Gravity Well by Melanie Joosten
Since sharing a house in their student days in Canberra, Lotte and Eve have been able to tell each other anything. Both only children, they bonded like sisters, despite their diverging interests: Lotte’s passion for astronomy; Eve’s for mountain biking and constructing soundscapes. They have buttressed each other through the breakup of Eve’s relationship with the charismatic narcissist Nate, Lotte’s marriage to Vin and the death of her mother but now, in their late 30s, they’re estranged.
We first meet the women in the near-enough present day (2015), each confronting a devastating situation but unable to call upon the other for support. Lotte is returning to Australia after a five-year research job stargazing in the Atacama desert, her marriage over and facing a diagnosis of the cancer that killed her mother. Wracked with grief and self-recrimination, Eve has abandoned small town life to take her tent to the coast, despite the winter weather’s unsuitability for camping.
Chapters alternating between each woman’s story, the narrative goes back and forth in time to the shocking reveal. Although the time jumps didn’t jar me as a reader, they’ve made it a little more difficult as a reviewer to summarise the story without giving too much away. So you’ll have to take it on trust that Melanie Joosten’s second novel is a poignant tale of the complications of attachment to friends and family (although I thought the resolution a bit rushed). It’s a plus to come across another fictional female scientist undertaking inspiring research although I had doubts about summoning an emergency counsellor). Thanks to Scribe publications for my review copy.
The Gravity of Love by Noëlle Harrison
It’s March 1989 when the Arizona desert plays host to the Northern Lights. Amid the couples who’ve driven out of town to witness the phenomenon, two strangers connect. Back in Scottsdale they bump into each other again, the Englishman clearly recognisable by his accent, the woman who’s lived there all her life by her blue cowboy boots.
Joy and Lewis sense their mutual attraction, but are too loyal to their marriage vows to be more than friends. Yet their paths seem irrevocably intertwined: within a couple of weeks chance has them boarding the same flight to Dublin via New York. She’s looking for the Irish woman who gave her up for adoption as a two-year-old; he’s looking for the lover he abandoned in London twenty-two years before.
Without realising it, Joy and Lewis are also seeking the courage to escape their self-imposed constraints. Along with his youth in London, he has left behind his potential as a graphic designer while she has neglected her own ambition – to establish a business designing desert gardens – in order to be a good wife. Both are overshadowed by absent fathers: Joy still shocked from the death of hers a year before; Lewis growing up without one and feeling overly responsible for his wayward sister.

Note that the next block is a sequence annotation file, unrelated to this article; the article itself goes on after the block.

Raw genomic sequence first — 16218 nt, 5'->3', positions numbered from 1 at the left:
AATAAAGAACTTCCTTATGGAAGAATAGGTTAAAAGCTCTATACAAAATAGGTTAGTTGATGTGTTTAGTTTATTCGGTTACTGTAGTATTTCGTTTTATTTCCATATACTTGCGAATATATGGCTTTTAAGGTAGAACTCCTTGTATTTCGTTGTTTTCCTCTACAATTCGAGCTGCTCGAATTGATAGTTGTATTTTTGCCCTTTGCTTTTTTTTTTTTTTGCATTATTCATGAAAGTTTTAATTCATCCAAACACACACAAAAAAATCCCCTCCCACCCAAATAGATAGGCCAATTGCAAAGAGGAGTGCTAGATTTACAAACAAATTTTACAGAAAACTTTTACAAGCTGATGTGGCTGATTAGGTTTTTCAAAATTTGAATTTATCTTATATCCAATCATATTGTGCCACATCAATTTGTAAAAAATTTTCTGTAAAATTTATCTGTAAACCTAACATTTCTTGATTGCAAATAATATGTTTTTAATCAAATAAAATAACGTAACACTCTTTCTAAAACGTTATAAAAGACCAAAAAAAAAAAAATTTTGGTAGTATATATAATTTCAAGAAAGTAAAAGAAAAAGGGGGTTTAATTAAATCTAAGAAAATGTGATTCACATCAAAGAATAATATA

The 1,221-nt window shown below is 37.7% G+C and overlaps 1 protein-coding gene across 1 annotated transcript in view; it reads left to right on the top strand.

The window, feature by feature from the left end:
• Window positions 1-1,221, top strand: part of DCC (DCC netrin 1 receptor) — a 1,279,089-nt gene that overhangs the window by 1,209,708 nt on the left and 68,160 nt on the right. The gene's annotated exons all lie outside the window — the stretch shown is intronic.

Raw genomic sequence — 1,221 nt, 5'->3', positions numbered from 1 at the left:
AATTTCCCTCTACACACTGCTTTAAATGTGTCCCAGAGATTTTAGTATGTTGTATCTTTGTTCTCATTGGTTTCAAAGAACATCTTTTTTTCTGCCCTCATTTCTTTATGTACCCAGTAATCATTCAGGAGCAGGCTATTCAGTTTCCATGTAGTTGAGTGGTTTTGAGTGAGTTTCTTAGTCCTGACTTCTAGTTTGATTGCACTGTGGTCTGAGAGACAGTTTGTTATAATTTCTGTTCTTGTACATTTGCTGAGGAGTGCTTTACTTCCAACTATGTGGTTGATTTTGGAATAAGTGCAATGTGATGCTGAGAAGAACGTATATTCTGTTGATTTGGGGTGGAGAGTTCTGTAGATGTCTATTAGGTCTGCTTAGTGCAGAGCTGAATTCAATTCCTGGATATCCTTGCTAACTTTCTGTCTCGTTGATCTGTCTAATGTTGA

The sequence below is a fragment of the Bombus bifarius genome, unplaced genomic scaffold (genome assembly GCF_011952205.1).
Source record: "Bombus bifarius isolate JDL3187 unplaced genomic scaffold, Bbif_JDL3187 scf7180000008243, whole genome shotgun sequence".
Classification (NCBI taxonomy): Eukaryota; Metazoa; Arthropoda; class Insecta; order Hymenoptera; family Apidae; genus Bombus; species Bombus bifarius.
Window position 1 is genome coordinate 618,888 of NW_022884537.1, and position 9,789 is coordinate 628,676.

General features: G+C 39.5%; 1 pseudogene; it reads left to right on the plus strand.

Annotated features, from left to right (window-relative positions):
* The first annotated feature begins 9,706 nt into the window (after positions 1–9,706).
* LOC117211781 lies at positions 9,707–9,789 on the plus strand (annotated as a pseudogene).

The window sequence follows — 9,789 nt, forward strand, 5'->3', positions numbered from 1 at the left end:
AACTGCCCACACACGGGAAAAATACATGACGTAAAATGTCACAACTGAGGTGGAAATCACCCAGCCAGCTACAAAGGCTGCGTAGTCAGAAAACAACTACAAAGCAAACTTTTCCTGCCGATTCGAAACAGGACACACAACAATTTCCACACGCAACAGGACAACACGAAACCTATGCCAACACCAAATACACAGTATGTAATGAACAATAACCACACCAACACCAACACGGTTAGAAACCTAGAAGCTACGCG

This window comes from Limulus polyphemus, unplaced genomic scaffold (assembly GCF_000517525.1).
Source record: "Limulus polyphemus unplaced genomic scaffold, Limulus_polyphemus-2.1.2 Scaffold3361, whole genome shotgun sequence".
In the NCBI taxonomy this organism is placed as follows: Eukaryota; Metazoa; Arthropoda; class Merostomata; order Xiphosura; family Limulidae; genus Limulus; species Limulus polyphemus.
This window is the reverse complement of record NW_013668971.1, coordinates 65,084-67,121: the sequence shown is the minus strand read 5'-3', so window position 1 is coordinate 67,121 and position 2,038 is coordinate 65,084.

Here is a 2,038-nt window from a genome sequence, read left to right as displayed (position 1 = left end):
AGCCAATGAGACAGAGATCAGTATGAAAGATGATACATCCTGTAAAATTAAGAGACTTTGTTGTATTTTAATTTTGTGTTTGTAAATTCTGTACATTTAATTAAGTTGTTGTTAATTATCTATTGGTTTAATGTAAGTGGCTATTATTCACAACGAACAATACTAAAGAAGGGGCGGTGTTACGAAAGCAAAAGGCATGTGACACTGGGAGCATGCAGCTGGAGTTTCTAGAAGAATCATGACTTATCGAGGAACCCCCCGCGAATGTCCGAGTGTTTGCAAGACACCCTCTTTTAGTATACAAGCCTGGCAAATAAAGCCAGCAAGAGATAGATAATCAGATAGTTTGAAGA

While some of the elements of mystery were predictable, a few took me pleasantly by surprise. Although I think most readers would recognise the roots of Lewis’s sister’s mental health issues long before he does, duplicitous Irish nuns were spared from shouldering the blame for Joy’s adoption. The plot’s reliance on coincidence didn’t bother me, and I enjoyed the reactions to the small rainy island of Ireland of a woman who’d never left Arizona.
But overall I felt there was a tighter, more subtle story trapped within the almost 400 pages of fairly lacklustre prose, and was surprised to find this was Noëlle Harrison’s sixth novel (not counting a trilogy published under a pen name). But a different type of reader, especially one who believes in destiny, might love it. Thanks to Black and White Publishing for my advance proof copy.
This week’s flash fiction challenge proved particularly challenging for this writer. What could I say about the charisma of cranes? What post-in-waiting could I pair it with? Thankfully, the net has stuff to say about cranes and gravity as well as the scarcity of the species in the UK. I batted the ideas across to my WIP character Henry, whom we last encountered on the cricket pitch, and this is the result:
Henry watched from the attic window as the yellow crane dipped its neck towards the earth. Strange! Hadn’t they finished the foundations last week?
A bird crossed the sky above the building site; it seemed much larger than the usual pigeons and gulls. Quieter too. And beautifully balanced. A heron would fly with its neck tucked into its shoulders, but this was cruciform. Symmetrical. Could it be a crane?
Hadn’t those charismatic birds died out in this part of the world? If they were returning, perhaps his sister would too. The new houses, hitherto unwelcome, would summon her home.